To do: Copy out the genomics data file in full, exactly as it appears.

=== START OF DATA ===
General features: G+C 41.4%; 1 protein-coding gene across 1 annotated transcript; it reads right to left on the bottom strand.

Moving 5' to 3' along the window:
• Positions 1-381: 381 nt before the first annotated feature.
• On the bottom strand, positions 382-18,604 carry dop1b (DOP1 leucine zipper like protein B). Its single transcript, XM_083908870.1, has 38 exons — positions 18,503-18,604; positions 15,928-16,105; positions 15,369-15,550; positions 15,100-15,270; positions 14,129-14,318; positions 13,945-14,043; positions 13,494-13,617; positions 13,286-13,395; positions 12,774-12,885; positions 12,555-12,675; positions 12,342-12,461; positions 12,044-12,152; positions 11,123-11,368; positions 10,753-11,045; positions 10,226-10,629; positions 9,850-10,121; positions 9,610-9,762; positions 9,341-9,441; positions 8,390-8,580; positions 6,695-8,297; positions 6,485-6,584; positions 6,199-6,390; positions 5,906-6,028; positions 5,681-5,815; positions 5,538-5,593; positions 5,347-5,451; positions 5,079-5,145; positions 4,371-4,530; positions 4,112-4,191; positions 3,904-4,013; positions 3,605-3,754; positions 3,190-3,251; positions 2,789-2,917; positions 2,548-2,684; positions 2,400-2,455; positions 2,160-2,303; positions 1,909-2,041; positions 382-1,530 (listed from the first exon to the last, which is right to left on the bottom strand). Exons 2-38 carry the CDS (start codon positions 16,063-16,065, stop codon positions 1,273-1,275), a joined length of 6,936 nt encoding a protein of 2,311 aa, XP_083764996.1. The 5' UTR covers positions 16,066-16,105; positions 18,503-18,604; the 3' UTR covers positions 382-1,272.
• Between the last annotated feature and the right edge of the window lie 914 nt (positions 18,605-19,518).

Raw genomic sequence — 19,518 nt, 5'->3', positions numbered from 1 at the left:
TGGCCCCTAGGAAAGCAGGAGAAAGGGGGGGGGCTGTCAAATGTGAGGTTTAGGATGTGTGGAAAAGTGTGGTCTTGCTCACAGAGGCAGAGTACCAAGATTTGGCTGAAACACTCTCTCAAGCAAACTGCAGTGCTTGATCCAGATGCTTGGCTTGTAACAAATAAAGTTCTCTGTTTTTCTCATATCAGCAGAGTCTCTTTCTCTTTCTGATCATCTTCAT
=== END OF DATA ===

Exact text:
General features: G+C 41.4%; 1 protein-coding gene across 1 annotated transcript; it reads right to left on the bottom strand.

Moving 5' to 3' along the window:
• Positions 1-381: 381 nt before the first annotated feature.
• On the bottom strand, positions 382-18,604 carry dop1b (DOP1 leucine zipper like protein B). Its single transcript, XM_083908870.1, has 38 exons — positions 18,503-18,604; positions 15,928-16,105; positions 15,369-15,550; positions 15,100-15,270; positions 14,129-14,318; positions 13,945-14,043; positions 13,494-13,617; positions 13,286-13,395; positions 12,774-12,885; positions 12,555-12,675; positions 12,342-12,461; positions 12,044-12,152; positions 11,123-11,368; positions 10,753-11,045; positions 10,226-10,629; positions 9,850-10,121; positions 9,610-9,762; positions 9,341-9,441; positions 8,390-8,580; positions 6,695-8,297; positions 6,485-6,584; positions 6,199-6,390; positions 5,906-6,028; positions 5,681-5,815; positions 5,538-5,593; positions 5,347-5,451; positions 5,079-5,145; positions 4,371-4,530; positions 4,112-4,191; positions 3,904-4,013; positions 3,605-3,754; positions 3,190-3,251; positions 2,789-2,917; positions 2,548-2,684; positions 2,400-2,455; positions 2,160-2,303; positions 1,909-2,041; positions 382-1,530 (listed from the first exon to the last, which is right to left on the bottom strand). Exons 2-38 carry the CDS (start codon positions 16,063-16,065, stop codon positions 1,273-1,275), a joined length of 6,936 nt encoding a protein of 2,311 aa, XP_083764996.1. The 5' UTR covers positions 16,066-16,105; positions 18,503-18,604; the 3' UTR covers positions 382-1,272.
• Between the last annotated feature and the right edge of the window lie 914 nt (positions 18,605-19,518).

Raw genomic sequence — 19,518 nt, 5'->3', positions numbered from 1 at the left:
TGGCCCCTAGGAAAGCAGGAGAAAGGGGGGGGGCTGTCAAATGTGAGGTTTAGGATGTGTGGAAAAGTGTGGTCTTGCTCACAGAGGCAGAGTACCAAGATTTGGCTGAAACACTCTCTCAAGCAAACTGCAGTGCTTGATCCAGATGCTTGGCTTGTAACAAATAAAGTTCTCTGTTTTTCTCATATCAGCAGAGTCTCTTTCTCTTTCTGATCATCTTCAT